The Moslem-- I trust the Gospel and all its contents. But you altered it to be as you wanted.
The Monk--Do not say something you can't prove, because, in the end, you will be ashamed, like that one who prefers to cover the sunlight. Tell me, Abu-Salamah, how many years had passed from the Christ until Mohammed?
The Moslem-- I don't know.
The Monk-- I give the answer: from the Christ to Mohammed, six hundred and some more years passed.
The Prince--You're right, Monk. That is what we found in the history.
The Monk-- Were the Christians, then, in the whole world?
The Moslem-- Yes, they were.
The Monk-- Like in the present time?
The Moslem--Yes and more (then they are now).
The Monk-- Could you count (the number of ) the Gospels which existed (in that time) on the earth (in the world) in various languages?
The Moslem-- We couldn't.
The Monk-- Let us suppose that some people in the West had altered their Gospels. So, how did they reach those who are at the end of the earth in the East? Same thing for those who are in the North towards the South. It's impossible. If that was possible you were, then, founding the apocryphal Gospels with a part of Christians. While if you pay for a trip over the whole world, you will find the Gospels in various languages analogous to those received from the Apostles of our Lord the Christ. No difference between any of them, even in one letter, except the particular traits of each language. I, hereby, give you an example which lets you believe me: If someone comes and shows a Koran different from that known to you now, and says, " this is the Koran inspired by the Prophet," while it is not, will you accept it?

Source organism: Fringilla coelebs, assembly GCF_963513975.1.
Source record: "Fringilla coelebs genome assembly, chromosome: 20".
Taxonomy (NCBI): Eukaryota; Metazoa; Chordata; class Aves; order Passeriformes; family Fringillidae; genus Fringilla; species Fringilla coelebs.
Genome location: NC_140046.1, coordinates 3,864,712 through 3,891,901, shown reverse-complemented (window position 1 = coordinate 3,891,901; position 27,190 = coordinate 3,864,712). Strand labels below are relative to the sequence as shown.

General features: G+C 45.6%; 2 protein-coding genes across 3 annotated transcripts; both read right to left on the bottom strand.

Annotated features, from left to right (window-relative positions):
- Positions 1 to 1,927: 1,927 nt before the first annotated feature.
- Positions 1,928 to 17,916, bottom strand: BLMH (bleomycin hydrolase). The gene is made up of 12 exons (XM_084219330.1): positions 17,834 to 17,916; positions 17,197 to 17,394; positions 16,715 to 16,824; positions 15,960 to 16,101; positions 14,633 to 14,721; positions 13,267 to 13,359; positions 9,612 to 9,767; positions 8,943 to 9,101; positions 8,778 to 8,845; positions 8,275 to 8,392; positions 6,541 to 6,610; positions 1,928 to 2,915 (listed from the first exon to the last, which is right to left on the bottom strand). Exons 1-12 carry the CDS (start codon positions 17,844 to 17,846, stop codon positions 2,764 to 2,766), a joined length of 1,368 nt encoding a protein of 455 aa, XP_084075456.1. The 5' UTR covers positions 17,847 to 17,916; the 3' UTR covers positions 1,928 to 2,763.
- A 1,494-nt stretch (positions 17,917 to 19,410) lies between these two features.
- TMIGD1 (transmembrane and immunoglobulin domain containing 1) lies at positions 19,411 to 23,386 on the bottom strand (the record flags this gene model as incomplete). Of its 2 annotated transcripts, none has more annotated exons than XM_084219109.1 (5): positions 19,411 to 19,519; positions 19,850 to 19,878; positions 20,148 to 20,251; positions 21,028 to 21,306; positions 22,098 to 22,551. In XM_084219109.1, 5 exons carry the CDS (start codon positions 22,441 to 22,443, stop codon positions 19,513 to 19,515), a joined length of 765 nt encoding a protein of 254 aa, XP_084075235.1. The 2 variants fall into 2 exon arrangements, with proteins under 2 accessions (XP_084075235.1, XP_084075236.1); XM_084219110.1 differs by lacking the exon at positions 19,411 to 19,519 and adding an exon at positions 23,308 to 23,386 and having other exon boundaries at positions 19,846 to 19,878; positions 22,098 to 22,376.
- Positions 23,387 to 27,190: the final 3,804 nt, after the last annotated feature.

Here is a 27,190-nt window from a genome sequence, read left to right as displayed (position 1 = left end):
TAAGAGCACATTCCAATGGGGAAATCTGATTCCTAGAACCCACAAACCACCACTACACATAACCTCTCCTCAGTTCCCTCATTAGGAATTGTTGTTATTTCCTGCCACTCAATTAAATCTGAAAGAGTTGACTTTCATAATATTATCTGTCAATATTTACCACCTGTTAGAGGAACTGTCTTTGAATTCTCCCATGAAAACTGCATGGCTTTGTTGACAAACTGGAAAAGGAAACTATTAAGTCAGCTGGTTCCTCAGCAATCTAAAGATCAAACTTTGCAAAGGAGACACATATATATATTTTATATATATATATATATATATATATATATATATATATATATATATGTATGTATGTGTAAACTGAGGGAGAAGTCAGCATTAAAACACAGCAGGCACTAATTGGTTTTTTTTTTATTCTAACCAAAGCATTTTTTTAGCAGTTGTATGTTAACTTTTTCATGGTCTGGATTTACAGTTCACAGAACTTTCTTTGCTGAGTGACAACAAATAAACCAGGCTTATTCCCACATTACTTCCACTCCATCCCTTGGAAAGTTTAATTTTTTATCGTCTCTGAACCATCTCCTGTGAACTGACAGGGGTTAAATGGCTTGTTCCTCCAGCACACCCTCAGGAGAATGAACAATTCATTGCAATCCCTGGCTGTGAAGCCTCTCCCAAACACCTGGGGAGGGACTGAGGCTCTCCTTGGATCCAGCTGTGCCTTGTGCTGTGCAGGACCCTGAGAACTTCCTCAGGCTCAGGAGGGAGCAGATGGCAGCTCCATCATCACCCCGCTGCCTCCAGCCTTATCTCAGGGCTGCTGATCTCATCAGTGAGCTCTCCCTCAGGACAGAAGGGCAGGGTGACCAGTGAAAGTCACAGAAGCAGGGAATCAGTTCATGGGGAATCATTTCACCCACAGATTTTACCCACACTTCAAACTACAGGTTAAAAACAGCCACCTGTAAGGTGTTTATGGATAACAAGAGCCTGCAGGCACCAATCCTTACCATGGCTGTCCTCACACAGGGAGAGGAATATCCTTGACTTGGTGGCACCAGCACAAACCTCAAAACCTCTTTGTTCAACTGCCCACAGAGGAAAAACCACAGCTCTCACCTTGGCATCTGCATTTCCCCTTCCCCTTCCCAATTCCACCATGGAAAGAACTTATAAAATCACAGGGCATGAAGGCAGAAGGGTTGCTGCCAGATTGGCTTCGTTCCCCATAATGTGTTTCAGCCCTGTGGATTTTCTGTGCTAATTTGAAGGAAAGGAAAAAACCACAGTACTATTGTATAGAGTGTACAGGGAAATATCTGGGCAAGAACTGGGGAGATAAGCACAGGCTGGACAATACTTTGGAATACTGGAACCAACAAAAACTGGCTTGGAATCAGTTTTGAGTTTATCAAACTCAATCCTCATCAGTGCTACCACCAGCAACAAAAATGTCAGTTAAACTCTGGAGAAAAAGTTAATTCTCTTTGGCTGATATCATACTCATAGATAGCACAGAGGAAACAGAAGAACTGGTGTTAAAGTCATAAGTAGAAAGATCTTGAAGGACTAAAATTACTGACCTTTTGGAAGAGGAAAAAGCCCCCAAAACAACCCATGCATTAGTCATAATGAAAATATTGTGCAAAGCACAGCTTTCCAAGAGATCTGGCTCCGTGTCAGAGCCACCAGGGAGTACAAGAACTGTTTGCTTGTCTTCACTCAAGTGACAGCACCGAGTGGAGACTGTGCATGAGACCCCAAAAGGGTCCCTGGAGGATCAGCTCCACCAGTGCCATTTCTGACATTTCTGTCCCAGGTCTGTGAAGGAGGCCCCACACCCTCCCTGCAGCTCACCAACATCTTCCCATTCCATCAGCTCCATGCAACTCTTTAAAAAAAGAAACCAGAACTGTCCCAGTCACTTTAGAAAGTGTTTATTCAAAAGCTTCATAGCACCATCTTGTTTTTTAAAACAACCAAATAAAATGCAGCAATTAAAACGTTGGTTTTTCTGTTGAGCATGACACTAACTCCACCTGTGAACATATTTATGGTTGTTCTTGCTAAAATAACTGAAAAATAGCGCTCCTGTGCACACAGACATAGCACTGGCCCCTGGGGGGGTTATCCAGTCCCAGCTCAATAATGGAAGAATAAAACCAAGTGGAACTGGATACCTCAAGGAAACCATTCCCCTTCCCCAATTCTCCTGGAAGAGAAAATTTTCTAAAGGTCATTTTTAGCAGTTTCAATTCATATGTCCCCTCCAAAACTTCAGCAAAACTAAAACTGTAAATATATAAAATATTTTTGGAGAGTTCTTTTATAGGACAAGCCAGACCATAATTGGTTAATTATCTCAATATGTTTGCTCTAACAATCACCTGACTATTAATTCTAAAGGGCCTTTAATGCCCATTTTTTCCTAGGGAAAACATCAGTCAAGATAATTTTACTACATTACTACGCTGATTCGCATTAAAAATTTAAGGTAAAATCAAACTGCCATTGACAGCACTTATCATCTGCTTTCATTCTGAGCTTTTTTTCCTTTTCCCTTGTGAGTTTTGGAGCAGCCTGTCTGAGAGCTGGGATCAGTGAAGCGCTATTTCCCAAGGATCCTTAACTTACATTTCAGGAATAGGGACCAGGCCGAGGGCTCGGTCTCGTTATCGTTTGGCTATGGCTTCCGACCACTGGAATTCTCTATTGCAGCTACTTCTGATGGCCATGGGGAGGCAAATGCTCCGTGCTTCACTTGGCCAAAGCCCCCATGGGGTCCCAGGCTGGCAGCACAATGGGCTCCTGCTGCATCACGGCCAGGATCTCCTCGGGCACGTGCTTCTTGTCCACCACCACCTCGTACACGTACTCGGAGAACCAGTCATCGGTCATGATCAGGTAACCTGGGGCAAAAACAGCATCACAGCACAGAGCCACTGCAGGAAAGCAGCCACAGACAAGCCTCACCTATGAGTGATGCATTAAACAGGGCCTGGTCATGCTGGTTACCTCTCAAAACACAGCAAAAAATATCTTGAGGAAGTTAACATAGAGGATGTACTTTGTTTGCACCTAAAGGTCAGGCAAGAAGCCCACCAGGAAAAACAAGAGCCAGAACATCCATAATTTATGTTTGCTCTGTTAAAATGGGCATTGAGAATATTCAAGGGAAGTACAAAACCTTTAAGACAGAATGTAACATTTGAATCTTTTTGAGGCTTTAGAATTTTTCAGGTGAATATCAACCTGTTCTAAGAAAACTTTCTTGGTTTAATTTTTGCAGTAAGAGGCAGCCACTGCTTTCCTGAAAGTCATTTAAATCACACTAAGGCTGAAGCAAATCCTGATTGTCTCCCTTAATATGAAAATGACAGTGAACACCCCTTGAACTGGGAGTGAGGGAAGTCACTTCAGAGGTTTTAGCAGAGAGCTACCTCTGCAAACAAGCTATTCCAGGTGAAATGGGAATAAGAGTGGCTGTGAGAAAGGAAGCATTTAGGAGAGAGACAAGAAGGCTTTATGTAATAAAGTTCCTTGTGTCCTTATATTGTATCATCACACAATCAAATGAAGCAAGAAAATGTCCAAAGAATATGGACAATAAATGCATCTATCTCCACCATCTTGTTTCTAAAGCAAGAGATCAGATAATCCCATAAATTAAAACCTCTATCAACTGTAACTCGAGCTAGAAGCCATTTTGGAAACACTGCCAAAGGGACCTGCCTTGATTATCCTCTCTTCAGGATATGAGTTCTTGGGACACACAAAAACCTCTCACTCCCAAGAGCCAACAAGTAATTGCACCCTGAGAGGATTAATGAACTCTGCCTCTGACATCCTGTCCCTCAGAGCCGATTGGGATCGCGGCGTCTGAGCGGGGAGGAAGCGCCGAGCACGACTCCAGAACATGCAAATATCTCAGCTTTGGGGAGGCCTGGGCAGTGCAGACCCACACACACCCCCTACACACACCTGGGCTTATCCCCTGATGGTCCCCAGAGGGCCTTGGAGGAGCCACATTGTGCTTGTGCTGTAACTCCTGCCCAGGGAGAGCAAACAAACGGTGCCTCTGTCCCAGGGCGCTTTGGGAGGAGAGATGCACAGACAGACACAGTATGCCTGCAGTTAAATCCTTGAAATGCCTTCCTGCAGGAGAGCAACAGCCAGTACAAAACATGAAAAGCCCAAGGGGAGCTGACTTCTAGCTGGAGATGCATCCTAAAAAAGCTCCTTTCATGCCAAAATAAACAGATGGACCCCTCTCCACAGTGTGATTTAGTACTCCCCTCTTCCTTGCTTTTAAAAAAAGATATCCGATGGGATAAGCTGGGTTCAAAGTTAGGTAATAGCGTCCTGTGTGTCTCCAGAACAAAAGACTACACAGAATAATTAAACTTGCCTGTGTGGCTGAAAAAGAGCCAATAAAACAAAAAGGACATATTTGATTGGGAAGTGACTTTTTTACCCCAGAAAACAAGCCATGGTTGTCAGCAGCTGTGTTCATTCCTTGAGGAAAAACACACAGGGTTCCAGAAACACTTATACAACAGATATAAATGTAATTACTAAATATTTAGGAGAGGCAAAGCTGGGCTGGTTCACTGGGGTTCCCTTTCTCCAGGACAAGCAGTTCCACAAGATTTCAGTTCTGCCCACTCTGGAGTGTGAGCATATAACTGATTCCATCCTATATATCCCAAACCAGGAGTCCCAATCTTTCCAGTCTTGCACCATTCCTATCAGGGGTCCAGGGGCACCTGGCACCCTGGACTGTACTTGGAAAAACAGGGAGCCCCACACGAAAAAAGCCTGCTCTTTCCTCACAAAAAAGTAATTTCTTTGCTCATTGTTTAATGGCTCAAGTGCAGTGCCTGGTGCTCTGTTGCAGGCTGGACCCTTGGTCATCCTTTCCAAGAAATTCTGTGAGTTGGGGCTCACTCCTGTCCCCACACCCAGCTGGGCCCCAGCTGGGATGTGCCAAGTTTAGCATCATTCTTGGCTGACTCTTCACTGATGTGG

The Prince-- No, on the contrary we shall kill him and burn his book.
The Monk-- How could you equalize the Master and the servant, the Creator and the created or God and the man? Debate on the Integrity of Mohammed
The Moslem-- Don't you know, Monk, that Mohammed governed the Arabs, and that he is God's Prophet and Messenger, because he guided Ishmail's descendants and passed them from the idolatry to the worship of the Living God, like what did Christ and his Apostles?
The Monk-- I know that Mohammed ruled the Arabs and passed them from the idolatry to the acquaintance of God, but not to the true acquaintance, because he intended to rule them in order to have them under his jurisdiction, much more than to give them information about the Creator. If you can be patient a little and calm yourself, I'll give you a testimony on behalf of me and all Christians concerning your prophet Mohammed, to let you know why we do not honor him, neither call him Prophet or Messenger.
The Moslem-- As the Prince allowed you to speak as you like and gave you security, and the permission to speak about Islam, you can say anything you want.
The Prince-- Abu-Salamah, the Monk spoke as it is suitable to the truth and as accepted by reason.
Abu-Salamah-- Give us what you gave about Mohammed.